It’s a rare treat to watch a film based on a book whose director and author are one and the same. In fact, it’s something I never thought I’d be able to witness until the opening credits of The Perks of Being a Wallflower.
I first heard of the novel The Perks of Being a Wallflower in my early high school years. I was lucky enough to sit next to one of the most undeniably cool girls in my class during freshman English. For some mysterious reason she took a bit of a liking to me, at least enough to chat with me while waiting for class to start. One day she offhandedly mentioned the book as one of her favorites, so of course I immediately rushed out to find a copy for myself.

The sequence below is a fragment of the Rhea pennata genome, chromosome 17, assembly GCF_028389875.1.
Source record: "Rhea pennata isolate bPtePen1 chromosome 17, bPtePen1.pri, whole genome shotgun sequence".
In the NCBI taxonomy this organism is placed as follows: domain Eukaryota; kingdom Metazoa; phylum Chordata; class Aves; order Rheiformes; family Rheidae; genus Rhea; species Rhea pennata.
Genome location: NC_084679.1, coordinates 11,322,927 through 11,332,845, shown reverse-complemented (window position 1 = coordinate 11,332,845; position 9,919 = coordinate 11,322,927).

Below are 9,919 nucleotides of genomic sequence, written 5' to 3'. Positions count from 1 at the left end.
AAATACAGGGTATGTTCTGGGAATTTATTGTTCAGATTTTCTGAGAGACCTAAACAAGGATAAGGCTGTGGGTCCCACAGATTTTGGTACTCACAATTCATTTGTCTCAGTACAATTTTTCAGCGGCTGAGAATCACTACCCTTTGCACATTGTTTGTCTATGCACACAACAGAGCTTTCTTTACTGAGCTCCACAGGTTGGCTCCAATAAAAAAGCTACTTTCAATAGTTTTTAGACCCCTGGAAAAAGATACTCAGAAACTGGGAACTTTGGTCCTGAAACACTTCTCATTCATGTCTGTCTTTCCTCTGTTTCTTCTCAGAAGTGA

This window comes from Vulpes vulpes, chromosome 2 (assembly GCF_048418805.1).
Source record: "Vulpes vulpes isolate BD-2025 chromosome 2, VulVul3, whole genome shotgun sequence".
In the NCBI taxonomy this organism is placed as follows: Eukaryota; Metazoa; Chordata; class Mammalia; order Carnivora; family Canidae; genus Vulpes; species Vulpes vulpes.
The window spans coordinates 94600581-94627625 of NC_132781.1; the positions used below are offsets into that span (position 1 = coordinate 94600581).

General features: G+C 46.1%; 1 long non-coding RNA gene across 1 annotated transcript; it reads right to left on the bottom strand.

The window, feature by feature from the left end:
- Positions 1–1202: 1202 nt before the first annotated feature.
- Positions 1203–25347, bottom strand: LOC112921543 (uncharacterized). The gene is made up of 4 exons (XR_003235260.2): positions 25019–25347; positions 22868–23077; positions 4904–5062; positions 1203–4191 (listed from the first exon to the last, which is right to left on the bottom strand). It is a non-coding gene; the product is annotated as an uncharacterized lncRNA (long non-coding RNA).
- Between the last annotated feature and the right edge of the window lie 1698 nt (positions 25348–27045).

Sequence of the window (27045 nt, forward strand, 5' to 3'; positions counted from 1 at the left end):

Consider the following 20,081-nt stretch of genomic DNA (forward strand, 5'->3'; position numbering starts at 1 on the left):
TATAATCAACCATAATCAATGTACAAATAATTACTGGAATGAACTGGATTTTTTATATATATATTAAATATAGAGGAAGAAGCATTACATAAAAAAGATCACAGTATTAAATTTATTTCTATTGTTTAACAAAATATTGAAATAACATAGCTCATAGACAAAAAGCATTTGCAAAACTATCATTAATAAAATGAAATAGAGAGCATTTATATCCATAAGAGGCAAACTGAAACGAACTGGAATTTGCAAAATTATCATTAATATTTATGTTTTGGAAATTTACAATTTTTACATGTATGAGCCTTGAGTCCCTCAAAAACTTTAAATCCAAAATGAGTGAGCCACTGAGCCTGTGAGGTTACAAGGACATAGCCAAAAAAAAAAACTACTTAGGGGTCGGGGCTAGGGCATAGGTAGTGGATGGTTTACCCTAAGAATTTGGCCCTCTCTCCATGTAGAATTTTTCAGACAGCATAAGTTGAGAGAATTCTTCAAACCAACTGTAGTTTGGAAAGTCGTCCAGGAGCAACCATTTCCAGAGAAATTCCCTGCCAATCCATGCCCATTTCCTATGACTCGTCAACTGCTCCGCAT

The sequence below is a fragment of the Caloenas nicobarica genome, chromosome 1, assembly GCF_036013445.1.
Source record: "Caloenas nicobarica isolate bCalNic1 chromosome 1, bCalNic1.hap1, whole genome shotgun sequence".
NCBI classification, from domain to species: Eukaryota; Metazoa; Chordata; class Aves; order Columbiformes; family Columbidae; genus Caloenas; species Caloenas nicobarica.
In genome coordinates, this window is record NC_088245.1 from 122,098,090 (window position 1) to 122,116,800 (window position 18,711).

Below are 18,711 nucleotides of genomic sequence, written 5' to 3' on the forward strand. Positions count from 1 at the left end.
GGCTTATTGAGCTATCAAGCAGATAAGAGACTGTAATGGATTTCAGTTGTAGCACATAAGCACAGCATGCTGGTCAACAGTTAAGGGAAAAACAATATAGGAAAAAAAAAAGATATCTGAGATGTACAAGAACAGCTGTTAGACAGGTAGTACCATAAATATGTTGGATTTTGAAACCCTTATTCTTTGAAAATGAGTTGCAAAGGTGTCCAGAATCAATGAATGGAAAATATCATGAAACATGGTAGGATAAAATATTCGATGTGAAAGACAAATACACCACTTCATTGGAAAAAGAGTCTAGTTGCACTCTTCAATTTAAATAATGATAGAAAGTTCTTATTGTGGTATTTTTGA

Nearly a decade later, I learned that the novel was making its move to the big screen. I rarely have high hopes for books translated to film. Such conversions eradicate the world I created in my own head while reading and replace it with a new one, complete with perfectly primped actors and detailed sets and polished production. My expectations regarding The Perks of Being a Wallflower were no different – until I rented it from the Redbox and saw that Steven Chbosky, author of the novel, was credited as screenwriter, director, and producer of the film. I’ve long hoped to see a novelist take his or her story to the screen. I guess I imagined it would be a study in writerly talent and style, not to mention my own skills as a close reader. To see how my understanding of the world created by a writer compares with his or her own visual representation of it sounded like a fascinating opportunity. If nothing else, the author’s film version of a novel will undoubtedly be the most authentic cinematic execution of his or her work of fiction. And I was lucky enough to enjoy such an unexpected opportunity with this film.